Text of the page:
The Life and Times of SysInternals | How One Developer Changed the Face of Malware Analysis

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The Life and Times of SysInternals | How One Developer Changed the Face of Malware Analysis

When we first set down the idea of starting a SentinelLabs conference, we decided that the central tenet of the con would be to create a stage to showcase the best research, recognize potential contributions, and amplify them. As LABScon evolved and we were crafting the agenda, Ryan Naraine and I developed a shortlist of ‘dream talks’ we’d love to see on the first day Keynote stage. One idea that kept percolating up to the top was ‘can we get Mark Russinovich to give us a history of SysInternals?’ We eventually realized more than a talk, we were expressing a lasting admiration that deserves greater recognition. So as we set about convincing Mark to join our stage for this coveted talk, we sneakily set about creating our first ‘LABScon Lifetime Achievement Award’.
Mark Russinovich is now a recognizable commodity in the computing industry and prominently holds the position of Microsoft Azure’s Chief Technology Officer but to the malware analysis industry he’s a different figure altogether– Mark is the father of the SysInternals Suite. Early Windows sysadmins and malware analysts came to rely on this handy suite of tools for their day-to-day work.
The suite includes well-known tools like Process Explorer, System Monitor (SysMon), and Process Monitor (ProcMon). Though malware analysis is now a well-established subset of reverse engineering, it originally arose in part from using utilities to track OS quirks as they interacted with malware. To this day, dynamic analysis 101s kick off with SysInternals tools.
As Mark mentions in the talk, defenders weren’t the only ones that saw the utility of SysInternals tools. Attackers have also adopted tools like PsExec and Sdelete for crucial parts of their operations. PsExec started out as a tool to allow sysAdmins to execute commands remotely. Those admins in turn realized its convenient ability to spawn remote processes. That same ability is now enthusiastically applied by ransomware operators and other attackers looking to move laterally and spread across an enterprise.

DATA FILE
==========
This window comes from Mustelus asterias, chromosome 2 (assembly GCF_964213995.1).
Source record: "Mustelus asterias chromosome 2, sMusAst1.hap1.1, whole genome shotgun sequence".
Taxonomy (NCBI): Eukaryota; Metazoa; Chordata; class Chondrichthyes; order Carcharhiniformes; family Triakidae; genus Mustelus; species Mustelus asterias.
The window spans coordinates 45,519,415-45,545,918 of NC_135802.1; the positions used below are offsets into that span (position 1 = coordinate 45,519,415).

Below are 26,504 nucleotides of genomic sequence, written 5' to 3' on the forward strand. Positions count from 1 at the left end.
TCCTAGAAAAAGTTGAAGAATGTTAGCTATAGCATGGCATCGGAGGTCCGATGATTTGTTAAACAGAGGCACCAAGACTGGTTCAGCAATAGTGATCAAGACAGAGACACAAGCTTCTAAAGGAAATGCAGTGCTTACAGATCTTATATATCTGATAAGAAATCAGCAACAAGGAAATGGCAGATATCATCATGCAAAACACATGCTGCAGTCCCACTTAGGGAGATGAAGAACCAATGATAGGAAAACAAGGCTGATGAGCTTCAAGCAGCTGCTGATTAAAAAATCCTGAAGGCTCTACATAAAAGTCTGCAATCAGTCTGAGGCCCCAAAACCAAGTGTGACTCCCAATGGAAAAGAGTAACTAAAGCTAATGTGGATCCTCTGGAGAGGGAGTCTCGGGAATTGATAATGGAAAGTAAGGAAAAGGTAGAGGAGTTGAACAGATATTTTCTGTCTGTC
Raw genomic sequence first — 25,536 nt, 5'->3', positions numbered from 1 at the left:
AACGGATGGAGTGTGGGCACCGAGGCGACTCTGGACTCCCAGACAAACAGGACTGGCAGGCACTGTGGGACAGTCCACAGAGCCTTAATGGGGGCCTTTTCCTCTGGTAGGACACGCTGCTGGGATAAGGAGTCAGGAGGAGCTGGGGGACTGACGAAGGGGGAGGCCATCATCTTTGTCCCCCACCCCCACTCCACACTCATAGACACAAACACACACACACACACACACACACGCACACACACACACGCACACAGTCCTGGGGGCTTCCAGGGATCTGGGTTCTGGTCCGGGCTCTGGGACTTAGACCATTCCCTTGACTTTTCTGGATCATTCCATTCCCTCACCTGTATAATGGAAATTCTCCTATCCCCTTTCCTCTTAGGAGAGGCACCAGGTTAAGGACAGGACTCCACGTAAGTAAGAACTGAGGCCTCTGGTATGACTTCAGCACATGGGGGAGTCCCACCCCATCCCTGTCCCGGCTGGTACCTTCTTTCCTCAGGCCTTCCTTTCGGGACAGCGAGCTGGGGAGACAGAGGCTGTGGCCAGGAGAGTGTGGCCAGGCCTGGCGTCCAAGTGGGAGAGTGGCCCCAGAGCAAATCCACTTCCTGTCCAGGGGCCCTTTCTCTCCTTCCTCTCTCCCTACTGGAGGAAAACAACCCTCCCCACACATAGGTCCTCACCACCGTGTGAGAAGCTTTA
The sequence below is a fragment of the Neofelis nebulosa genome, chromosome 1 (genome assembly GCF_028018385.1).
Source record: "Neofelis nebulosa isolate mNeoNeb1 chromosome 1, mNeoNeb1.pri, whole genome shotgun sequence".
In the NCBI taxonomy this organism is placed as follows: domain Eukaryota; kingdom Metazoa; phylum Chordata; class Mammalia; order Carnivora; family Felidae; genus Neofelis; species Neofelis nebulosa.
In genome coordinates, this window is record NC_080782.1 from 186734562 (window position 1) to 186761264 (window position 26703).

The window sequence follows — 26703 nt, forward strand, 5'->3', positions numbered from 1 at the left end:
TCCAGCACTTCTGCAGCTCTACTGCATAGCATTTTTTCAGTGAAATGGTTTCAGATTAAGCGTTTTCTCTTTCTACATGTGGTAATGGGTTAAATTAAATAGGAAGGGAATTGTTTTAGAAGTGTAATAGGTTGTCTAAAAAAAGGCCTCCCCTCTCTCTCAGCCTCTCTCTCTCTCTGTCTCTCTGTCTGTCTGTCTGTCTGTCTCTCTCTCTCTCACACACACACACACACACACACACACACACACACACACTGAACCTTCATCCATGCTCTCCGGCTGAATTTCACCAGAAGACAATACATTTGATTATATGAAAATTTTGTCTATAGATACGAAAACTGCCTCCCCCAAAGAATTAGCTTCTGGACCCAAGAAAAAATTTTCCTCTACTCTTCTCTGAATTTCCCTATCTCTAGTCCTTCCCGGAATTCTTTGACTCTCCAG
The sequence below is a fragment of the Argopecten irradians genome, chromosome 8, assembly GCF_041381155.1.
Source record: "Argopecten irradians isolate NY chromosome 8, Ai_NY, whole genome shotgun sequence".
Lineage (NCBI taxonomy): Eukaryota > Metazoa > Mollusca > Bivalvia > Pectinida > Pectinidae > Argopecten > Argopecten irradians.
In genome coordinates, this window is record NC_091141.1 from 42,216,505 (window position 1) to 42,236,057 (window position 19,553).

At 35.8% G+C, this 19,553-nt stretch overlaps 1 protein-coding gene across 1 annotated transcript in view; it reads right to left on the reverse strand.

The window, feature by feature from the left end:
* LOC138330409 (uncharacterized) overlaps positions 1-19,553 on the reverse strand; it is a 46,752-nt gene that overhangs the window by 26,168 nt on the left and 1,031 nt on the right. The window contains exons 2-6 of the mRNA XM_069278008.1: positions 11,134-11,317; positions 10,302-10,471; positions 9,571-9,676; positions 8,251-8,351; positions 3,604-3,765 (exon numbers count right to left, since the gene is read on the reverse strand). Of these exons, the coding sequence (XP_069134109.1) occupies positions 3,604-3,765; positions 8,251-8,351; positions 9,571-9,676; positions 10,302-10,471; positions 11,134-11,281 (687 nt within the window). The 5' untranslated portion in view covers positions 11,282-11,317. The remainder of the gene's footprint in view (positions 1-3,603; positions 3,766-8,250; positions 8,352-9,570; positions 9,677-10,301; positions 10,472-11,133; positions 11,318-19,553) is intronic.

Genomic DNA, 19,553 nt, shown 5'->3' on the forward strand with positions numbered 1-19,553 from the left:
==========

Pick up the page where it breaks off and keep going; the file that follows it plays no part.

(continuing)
More recently, as cyber operations pepper the Ukrainian landscape in the midst of the Russian invasion, not all wipers have been purpose built by the attackers. On top of the approximately 15 wipers (that we know of) being used in Ukraine since February 2022, MSTIC researchers also spotted abuse of Sdelete in data destruction operations. While Sdelete was designed as a utility to securely erase files on Windows systems, it’s just as useful to threat actors like ‘IRIDIUM’ who’ll rename it ‘cdel.exe’ and effectively use it as a wiper. More recently, ESET also announced their discovery of a new wiper based on Sdelete that they call ‘NikoWiper’ used against the Ukrainian energy sector.
Abusing great tools is a staple of the dual-use nature of technology but it’s undeniable that the SysInternals Suite has done orders of magnitude more good in the hands of sysadmins, defenders, and malware analysts. Mark was also kind enough to share a demo preview of a special capability meant to address some of these abuses (kept as TLP:RED) for the LABScon audience. It’s worth noting as an example of Mark’s continued commitment to the SysInternals tools as he continues to contribute features and bug fixes to this day.
It’s in that spirit of appreciation that we recognize Mark Russinovich as our first LABScon Lifetime Achievement Award. We hope you’ll join us in congratulating him and enjoy his keynote: ‘The Life and Times of SysInternals’

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In the era of interconnectivity, when markets, geographies, and jurisdictions merge in the melting pot of the digital domain, the perils of the threat ecosystem become unparalleled. Crimeware families achieve an unparalleled level of technical sophistication, APT groups are competing in fully-fledged cyber warfare, while once decentralized and scattered threat actors are forming adamant alliances of operating as elite corporate espionage teams.
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